Lagarde: US must deal with ‘looming’ danger of fiscal cliff

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Lagarde added that the U.S. must still address its growing debt and deficit over the medium term, but not in so dramatic a fashion that it endangers the still fragile U.S. recovery, which she described as "tepid."

Given the challenges facing the U.S. and Europe, Lagarde said that the IMF will likely trim its economic growth expectations for the world when it meets in a few weeks.

"We continue to project a gradual recovery, but global growth will likely be a bit weaker than we had anticipated even in July, and our forecast has trended downward over the last 12 months," she said.

Beyond struggles in the globe's established economies, Lagarde also cited slowdowns in the world's emerging economies as a point of concern, as well as the recent outbreak of unrest across the Middle East. She emphasized the need for the global community to help many nations transition peacefully during government changes in places like Libya and Egypt.

"The world has a huge stake in the successful transformation of the Middle East — and all of us, including the IMF, must play our part," she said.

Despite those gloomier points, Lagarde heaped praise on the nation's central banks, including the Federal Reserve, for taking bold steps to alter the trajectory of the global economy.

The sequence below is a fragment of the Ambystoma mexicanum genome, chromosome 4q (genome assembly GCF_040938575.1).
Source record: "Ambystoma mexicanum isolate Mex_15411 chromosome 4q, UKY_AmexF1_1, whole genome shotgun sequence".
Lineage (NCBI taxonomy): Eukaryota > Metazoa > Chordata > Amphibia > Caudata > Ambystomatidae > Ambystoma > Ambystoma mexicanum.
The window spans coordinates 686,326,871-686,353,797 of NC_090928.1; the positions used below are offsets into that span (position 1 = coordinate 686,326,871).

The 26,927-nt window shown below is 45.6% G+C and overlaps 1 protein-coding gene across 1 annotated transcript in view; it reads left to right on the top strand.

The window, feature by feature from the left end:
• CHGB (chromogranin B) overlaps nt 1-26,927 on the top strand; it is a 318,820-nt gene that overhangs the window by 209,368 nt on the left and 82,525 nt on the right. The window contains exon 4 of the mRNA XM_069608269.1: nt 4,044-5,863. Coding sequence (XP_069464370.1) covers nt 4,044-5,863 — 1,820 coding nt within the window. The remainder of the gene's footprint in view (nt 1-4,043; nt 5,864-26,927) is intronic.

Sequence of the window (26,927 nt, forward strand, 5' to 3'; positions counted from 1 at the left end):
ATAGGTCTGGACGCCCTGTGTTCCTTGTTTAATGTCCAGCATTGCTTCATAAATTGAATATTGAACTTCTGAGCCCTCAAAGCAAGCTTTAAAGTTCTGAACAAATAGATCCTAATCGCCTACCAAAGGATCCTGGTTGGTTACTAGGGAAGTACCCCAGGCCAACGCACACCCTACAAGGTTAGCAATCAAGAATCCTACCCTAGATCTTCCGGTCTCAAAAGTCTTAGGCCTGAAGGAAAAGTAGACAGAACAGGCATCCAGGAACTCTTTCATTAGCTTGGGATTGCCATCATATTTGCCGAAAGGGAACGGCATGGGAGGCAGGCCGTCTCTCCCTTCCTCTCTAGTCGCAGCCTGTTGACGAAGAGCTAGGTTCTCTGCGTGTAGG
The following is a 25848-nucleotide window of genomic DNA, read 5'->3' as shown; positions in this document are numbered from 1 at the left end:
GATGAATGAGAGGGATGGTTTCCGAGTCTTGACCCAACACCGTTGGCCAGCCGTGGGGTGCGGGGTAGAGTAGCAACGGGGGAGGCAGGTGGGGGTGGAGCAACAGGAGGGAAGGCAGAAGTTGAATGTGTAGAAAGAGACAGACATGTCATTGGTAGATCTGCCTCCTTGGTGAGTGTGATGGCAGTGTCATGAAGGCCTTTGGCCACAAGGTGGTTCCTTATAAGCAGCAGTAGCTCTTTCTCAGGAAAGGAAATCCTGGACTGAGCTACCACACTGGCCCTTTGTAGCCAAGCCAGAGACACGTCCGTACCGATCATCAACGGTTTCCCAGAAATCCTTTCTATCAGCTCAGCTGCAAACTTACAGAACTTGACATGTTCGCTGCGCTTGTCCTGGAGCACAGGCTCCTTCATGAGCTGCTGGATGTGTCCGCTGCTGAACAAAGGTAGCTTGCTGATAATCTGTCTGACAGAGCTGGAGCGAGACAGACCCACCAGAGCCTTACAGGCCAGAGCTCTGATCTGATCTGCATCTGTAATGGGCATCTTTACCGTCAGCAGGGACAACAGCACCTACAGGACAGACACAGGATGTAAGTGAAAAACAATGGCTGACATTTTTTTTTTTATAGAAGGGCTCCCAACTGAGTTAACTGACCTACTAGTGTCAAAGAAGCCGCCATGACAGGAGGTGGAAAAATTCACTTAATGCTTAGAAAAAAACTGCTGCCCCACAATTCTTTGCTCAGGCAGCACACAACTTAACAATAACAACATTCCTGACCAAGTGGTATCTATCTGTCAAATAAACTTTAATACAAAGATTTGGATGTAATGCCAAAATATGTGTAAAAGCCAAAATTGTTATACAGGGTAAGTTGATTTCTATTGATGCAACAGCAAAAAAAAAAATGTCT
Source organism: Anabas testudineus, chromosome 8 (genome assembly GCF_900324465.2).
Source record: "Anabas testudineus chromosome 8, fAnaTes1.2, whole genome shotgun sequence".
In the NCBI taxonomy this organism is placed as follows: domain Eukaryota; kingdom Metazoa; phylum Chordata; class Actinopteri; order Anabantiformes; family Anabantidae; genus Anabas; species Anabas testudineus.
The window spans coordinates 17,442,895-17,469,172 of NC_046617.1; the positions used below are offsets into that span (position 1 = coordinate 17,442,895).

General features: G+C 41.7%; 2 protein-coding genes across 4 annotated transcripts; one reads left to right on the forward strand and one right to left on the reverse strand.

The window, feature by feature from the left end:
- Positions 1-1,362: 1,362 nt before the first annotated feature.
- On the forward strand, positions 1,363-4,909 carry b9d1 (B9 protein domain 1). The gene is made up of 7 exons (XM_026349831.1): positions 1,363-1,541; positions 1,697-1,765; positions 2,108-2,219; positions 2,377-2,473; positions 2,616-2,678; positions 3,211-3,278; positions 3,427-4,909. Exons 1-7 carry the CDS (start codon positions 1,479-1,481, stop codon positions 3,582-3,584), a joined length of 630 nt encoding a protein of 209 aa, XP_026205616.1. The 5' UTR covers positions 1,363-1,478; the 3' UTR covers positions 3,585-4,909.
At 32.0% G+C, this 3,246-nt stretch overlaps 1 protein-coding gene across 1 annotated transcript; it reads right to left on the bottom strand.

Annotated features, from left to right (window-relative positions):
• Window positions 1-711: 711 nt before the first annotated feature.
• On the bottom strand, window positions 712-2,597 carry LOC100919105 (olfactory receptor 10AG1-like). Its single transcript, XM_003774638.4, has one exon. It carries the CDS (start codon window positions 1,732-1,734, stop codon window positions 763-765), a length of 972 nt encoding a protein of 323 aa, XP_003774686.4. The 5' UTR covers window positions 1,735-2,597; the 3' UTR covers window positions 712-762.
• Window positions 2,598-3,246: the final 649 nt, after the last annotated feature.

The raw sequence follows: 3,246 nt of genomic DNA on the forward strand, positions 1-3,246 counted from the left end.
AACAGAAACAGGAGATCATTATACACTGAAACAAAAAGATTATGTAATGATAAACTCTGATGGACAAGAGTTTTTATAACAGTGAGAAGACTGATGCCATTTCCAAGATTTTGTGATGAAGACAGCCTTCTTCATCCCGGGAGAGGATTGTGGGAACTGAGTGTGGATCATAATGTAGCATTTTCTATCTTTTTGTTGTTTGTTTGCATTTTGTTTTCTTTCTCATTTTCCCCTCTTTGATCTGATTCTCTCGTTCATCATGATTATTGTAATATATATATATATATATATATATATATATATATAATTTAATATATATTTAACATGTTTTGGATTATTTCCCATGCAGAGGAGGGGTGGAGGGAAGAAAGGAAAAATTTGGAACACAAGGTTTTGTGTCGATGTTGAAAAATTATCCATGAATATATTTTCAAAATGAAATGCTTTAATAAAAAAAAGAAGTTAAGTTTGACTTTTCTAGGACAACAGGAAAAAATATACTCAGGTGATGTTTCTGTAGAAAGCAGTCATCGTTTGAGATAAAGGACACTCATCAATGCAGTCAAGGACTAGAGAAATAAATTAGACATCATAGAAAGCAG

Even as Republicans blast the Fed's recent decision to inject further stimulus into the economy from Congress and the campaign trail, Lagarde made clear she supported the move, calling it one of many "right decisions" recently made by the globe's major central banks that serve as "big policy signals in the right direction."

In fact, Lagarde suggested that when history of the emergence from the global recession is written, central banks like the Fed may play a starring role.

"Just as the central banks were misguided during the Great Depression and accelerated that crisis, it may well be that central banks will have played a significant role in pulling the global economy out of this great recession," she said.

Earlier this month, the Fed announced it was beginning a third round of "quantitative easing," committing to buy $40 billion of mortgage bonds per month in an effort to lower borrowing costs and spur further economic activity. Furthermore, the Fed left this new stimulus open-ended, rather than setting a ceiling for the purchases. The central bank said it would continue until it was satisfied with growth in the nation's labor market.

Republicans have been critical of the Fed's expansive policy since the economic downturn, arguing it puts the nation at risk for inflation and enables the government to keep borrowing at historically low levels.